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Canadian Journal of Infectious Diseases
Volume 14 (2003), Issue 6, Pages 315-321
Original Article

A Retrospective Analysis of Practice Patterns in the Treatment of Methicillin-Resistant Staphylococcus aureus Skin and Soft Tissue Infections at Three Canadian Tertiary Care Centres

John M Conly,1 H Grant Stiver,2 Karl A Weiss,3 Debbie L Becker,4 Andrew J Rosner,4 and Elizabeth Miller5

1Division of Infectious Diseases, Department of Medicine, Toronto General Hospital, University Health Network, University of Toronto, Toronto, Ontario, Canada
2Division of Infectious Diseases, Department of Medicine, Vancouver Hospital and Health Sciences Center, University of British Columbia, Vancouver, British Columbia, Canada
3Infectious Diseases and Microbiology, University of Montreal, Hôpital Maisonneuve-Rosemont, Montreal, Quebec, Canada
4Health Economics and Outcomes Research, Innovus Research Inc, Burlington, Ontario, Canada
5Access and Outcomes Research, Pharmacia Canada, Mississauga, Ontario, Canada

Received 17 June 2003; Accepted 23 October 2003

Copyright © 2003 Hindawi Publishing Corporation. This is an open access article distributed under the Creative Commons Attribution License, which permits unrestricted use, distribution, and reproduction in any medium, provided the original work is properly cited.


BACKGROUND: Methicillin-resistant Staphylococcus aureus (MRSA) infections are increasingly being encountered and pose an increasing burden to the health care system in Canada.

OBJECTIVE: To elucidate and characterize the factors influencing the current MRSA treatment patterns in patients with skin and soft tissue infections (SSTIs) before linezolid became available on the Canadian market.

METHODS: A retrospective study collected demographic, treatment and resource use data on patients hospitalized at one of three geographically distinct tertiary care facilities, where MRSA SSTI treatment was initiated with intravenous (IV) vancomycin. Analysis of opportunities for IV-to-oral switch therapy was based on eligibility criteria.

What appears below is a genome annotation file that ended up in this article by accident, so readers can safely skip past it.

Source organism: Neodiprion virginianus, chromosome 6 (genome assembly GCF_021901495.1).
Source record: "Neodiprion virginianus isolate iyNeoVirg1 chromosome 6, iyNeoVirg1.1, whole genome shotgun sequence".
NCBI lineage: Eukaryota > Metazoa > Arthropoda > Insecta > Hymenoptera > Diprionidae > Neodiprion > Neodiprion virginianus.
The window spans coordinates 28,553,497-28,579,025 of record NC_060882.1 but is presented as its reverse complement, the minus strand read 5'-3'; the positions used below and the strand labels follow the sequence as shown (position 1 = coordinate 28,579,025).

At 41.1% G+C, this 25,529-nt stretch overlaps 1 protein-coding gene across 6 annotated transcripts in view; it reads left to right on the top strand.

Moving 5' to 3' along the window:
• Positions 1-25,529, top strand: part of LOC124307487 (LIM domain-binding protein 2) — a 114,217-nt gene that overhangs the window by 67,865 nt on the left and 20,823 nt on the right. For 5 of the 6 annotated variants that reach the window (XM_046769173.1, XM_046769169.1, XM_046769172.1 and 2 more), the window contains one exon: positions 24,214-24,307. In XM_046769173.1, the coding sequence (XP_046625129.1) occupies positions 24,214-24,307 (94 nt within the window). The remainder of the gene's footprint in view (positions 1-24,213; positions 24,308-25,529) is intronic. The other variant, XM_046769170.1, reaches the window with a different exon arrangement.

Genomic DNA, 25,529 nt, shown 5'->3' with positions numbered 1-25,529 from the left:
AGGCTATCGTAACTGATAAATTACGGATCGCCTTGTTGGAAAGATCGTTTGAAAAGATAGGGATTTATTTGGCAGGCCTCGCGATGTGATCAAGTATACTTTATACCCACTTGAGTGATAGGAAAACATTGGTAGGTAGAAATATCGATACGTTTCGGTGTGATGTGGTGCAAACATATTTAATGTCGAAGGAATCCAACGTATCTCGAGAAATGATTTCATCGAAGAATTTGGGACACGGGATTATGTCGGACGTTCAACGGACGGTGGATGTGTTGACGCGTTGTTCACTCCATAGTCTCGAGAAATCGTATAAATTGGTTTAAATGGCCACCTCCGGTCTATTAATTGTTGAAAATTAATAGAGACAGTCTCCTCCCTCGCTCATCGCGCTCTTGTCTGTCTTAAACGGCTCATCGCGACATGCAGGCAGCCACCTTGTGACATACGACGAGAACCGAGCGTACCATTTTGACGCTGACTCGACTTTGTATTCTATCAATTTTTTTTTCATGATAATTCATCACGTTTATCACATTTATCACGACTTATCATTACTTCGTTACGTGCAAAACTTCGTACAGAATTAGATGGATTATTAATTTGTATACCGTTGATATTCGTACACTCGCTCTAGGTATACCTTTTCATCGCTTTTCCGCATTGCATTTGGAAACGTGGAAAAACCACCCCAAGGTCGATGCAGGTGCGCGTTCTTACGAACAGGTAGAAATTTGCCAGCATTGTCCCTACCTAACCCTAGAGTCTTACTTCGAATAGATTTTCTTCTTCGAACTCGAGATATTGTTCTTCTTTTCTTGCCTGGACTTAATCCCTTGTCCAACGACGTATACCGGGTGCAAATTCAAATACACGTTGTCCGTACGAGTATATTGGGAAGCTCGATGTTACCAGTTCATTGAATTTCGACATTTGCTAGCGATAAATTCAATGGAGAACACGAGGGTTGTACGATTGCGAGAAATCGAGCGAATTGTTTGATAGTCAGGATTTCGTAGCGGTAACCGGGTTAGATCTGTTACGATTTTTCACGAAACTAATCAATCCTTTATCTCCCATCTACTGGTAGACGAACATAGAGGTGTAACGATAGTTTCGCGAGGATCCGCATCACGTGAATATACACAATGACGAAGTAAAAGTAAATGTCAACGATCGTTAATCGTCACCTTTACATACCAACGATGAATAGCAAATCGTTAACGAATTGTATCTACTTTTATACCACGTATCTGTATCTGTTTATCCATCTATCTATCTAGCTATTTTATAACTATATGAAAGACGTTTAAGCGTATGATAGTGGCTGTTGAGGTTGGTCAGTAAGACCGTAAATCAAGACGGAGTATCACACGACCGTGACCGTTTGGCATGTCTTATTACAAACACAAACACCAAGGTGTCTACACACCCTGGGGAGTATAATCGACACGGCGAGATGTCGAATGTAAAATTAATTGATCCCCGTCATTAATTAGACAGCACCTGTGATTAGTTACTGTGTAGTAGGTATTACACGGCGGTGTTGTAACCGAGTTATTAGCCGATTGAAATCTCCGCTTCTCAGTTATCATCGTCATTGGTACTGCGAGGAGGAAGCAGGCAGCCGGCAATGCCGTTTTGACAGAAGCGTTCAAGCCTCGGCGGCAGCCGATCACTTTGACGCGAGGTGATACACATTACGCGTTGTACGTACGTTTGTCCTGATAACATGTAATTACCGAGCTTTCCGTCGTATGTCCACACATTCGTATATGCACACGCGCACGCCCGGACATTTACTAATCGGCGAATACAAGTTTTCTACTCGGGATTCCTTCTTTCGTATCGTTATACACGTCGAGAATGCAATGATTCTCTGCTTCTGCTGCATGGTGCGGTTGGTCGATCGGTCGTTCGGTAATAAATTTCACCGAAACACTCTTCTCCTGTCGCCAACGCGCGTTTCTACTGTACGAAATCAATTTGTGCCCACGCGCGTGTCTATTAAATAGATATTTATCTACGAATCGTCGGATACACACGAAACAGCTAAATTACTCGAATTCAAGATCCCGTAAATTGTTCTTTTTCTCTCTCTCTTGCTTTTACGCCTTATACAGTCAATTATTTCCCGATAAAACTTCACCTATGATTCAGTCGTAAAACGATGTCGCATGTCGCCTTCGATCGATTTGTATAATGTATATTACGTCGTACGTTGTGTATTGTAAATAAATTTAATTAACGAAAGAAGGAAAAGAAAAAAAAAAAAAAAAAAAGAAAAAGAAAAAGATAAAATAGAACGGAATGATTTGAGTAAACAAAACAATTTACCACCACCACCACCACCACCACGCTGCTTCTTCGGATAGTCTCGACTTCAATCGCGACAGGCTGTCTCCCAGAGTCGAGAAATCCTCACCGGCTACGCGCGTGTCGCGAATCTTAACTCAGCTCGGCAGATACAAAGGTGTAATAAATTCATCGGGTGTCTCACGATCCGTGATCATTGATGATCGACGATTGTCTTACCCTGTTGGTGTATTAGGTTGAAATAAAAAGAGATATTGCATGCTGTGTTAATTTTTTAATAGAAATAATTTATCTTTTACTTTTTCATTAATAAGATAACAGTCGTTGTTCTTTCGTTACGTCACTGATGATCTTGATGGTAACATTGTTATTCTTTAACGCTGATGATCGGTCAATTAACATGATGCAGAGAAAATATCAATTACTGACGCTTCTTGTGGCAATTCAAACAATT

RESULTS: Of 89 patients identified over a 43-month period, the mean (±SD) durations of anti-infective treatment and hospitalization were 22.4±21 days and 28.9±20.8 days, respectively. An infected surgical wound was most common, representing 62.9% of infections. The mean duration of vancomycin treatment was 19.5 days and the mean number of 1 g doses received was 29.0±32.9. The majority of patients (55.1%) initiated vancomycin therapy a mean of 5.4±8.9 days after confirmation of MRSA. Of the 70% of patients meeting criteria for IV-to-oral switch therapy, only 10% received oral treatment. The most common reason cited for not switching was lack of an effective oral alternative. Analysis of switch therapy criteria found that IV treatment continued for a mean of 13 days despite the appropriateness of the oral route.

CONCLUSIONS: Considerable variation exists in treatment patterns for MRSA infections. Improvements in the initiation of therapy and the use of IV-to-oral switch therapy may improve care and reduce the duration of hospitalization for MRSA SSTIs.